Tuesday, April 1, 2014


Well, from one side of the Iron Curtain to another, and to a rocket of a different type. I'd seen the dubbed American version of this before, in various lousy, faded, cropped prints. (You can also see part of it in the 1980 film Galaxina.) But seeing the restored, letterboxed original was a much more enjoyable experience.

Der Schweigende Stern was the first science fiction film made in East Germany, which makes it noteworthy in and of itself. Though a little slow as science fiction, there are a number of things that make it very much worth seeing, either as a historical footnote or a so-so piece of entertainment.

But first, the story. In the near future, scientists are puzzling over a mysterious artifact found in the debris of the famous Tunguska explosion - an artifact that appears to have been manufactured by extraterrestrials. After determining that the object must have come from Venus, a spaceship is launched there to investigate. But the bad news is (SPOILER ALERT! SPOILER ALERT!) that a message contained on the artifact is, in fact, a declaration of war on the Earth, and, it turns out that the very presence of the human astronauts on Venus activates the doomsday weapon aimed at Earth.

Now, as I've said, some of this film is just bad sci-fi silly. I can think of no reason for the members of the space team to each have different colored spacesuits, other than to show off the admittedly beautiful Agfacolor used in the film. The remarkably slow-talking, chess-playing robot is pretty corny. And the rocket launch pad located in the middle of a grassy field...Well, let's just say I could see a lot of fire and security hazards with such a set-up.

And most of the first two-thirds of the film are pretty talky, with the introduction of the plot, the various characters, and the journey to Venus. Once there, the film features some great sets, some nice sound effects and music, and some truly trippy and surreal visuals that were way ahead of their time. Not exactly what you might expect from a stolid East German studio.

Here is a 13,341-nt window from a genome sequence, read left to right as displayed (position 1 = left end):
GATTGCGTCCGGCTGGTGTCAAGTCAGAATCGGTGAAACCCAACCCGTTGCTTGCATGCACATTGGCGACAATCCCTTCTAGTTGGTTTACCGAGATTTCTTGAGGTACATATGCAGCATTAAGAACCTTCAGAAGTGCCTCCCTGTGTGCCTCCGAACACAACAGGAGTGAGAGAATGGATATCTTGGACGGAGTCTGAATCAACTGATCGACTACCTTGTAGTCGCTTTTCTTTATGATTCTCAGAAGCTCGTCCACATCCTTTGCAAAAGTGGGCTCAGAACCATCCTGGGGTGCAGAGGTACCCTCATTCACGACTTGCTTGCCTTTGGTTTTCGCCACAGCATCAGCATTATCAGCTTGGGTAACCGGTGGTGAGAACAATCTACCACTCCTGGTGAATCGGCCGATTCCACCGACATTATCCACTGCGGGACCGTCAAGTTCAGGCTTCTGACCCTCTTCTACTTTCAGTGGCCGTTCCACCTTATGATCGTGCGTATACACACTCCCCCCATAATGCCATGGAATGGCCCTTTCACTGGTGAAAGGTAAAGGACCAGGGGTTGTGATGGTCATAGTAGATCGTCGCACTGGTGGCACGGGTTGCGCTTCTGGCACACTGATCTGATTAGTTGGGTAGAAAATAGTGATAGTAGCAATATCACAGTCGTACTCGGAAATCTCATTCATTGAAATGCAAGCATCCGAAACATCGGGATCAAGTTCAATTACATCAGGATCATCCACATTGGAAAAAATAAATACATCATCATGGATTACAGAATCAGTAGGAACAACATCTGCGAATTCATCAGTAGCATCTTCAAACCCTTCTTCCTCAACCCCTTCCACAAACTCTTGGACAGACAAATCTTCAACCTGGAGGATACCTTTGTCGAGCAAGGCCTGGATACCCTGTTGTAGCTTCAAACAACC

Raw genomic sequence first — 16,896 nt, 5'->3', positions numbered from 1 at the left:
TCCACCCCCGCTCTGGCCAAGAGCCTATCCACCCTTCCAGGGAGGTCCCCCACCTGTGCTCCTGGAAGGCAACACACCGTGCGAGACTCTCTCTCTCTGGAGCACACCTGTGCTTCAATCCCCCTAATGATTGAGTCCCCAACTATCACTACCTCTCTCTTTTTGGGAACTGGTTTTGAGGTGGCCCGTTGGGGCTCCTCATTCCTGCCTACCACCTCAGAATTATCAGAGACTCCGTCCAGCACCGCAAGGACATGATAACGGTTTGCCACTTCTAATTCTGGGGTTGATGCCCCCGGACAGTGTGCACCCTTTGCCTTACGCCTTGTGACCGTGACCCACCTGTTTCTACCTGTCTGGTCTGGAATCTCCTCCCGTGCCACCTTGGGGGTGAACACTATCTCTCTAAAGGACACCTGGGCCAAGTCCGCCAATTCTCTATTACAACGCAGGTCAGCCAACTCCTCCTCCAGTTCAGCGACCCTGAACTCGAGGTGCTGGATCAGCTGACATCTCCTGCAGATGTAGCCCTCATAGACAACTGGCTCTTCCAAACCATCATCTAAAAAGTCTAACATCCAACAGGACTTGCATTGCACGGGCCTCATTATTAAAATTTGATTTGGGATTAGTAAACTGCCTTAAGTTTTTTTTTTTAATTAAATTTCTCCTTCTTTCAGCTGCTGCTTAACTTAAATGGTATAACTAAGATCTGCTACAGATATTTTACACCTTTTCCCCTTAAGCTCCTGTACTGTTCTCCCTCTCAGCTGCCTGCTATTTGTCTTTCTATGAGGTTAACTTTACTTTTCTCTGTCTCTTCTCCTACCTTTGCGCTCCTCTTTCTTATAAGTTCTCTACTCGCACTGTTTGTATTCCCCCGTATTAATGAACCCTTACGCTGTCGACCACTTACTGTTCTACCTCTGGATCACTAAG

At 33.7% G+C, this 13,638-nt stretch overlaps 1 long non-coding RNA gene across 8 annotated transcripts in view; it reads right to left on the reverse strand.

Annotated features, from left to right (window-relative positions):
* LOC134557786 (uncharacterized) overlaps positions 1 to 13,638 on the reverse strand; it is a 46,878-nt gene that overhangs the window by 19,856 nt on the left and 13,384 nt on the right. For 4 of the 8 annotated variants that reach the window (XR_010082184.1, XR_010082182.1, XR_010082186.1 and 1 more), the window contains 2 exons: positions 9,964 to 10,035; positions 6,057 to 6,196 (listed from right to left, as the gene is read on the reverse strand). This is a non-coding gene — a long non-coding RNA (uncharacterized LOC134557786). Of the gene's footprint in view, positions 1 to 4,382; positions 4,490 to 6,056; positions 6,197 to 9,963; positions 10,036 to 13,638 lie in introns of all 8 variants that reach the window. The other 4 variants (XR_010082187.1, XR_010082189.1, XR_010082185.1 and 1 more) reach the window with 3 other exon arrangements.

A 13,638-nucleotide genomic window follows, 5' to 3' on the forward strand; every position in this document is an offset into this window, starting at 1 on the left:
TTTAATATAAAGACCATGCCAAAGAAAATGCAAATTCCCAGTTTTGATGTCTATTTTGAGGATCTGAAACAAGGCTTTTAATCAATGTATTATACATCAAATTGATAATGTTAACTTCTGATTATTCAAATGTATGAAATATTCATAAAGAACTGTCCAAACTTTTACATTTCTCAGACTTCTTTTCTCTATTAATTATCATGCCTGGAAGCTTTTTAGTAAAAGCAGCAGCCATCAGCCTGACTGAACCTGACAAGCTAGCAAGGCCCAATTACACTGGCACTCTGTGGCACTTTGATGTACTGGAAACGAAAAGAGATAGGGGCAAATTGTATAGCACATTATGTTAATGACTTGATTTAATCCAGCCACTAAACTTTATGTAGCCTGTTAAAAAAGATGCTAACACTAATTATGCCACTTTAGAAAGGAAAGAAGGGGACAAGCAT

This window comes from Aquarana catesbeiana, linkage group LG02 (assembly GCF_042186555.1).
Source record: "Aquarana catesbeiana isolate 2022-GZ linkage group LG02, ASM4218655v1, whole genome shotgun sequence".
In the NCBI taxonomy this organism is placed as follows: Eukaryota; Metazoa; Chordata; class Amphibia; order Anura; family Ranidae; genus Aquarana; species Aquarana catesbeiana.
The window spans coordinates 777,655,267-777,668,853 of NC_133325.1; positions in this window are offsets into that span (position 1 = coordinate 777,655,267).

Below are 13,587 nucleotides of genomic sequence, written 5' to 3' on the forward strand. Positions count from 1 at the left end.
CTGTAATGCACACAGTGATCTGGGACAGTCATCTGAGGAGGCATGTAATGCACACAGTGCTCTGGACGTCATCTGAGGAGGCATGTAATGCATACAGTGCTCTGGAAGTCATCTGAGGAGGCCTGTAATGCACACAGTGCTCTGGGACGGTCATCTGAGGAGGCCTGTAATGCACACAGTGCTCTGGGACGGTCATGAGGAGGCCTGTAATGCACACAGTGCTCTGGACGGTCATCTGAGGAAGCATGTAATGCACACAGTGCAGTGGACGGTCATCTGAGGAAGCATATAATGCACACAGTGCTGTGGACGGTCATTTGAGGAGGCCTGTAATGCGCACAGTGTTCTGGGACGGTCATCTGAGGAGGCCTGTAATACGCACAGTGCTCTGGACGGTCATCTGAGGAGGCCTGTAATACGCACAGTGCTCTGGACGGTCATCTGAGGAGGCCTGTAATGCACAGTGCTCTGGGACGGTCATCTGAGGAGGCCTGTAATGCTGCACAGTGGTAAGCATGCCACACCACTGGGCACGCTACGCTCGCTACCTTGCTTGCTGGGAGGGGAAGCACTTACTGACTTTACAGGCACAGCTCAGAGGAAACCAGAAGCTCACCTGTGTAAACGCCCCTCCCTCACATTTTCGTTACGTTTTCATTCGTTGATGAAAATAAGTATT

Given that it is from an East German studio, and was made post-Sputnik in the middle of the Cold War, Der Schweigende Stern does contain what probably counts as propaganda, but, in my opinion, gives it a soft sell that actually makes it more effective. For one thing, the dialogue often subtly makes it clear that, in this particular future, Communist countries are seen as legitimate and valued players on the global stage. Their ideology is presented as being both intellectual and inclusive.

Thus, it's taken for granted that the Germans will take a leadership role in the cooperative efforts to unravel this mystery. When the crew for the journey to Venus is assembled, it is made up not only of scientists (men and women) from Germany and Poland, but also from Japan, Africa and the U.S. In this way, the film is once again ahead of its time, and resembles the one-of-everything casting that has become much more common in Hollywood genre films today.

Now, to repeat, if your personal definition of science fiction needs to include cool robots or lots of action, then this is probably not the movie for you. This leans more towards the cerebral, with some nice surreal special effects near the end, just so you'll know you've been to Venus. I was reminded at times of the Andrei Tarkovsky film, Solaris (1972), which makes a certain sense, since both films are based on novels by Polish author Stanislaw Lem. I don't think that Der Schweigende Stern is something I need to see again anytime soon, but it is an interesting film with much to offer students of film and/or the Cold War.

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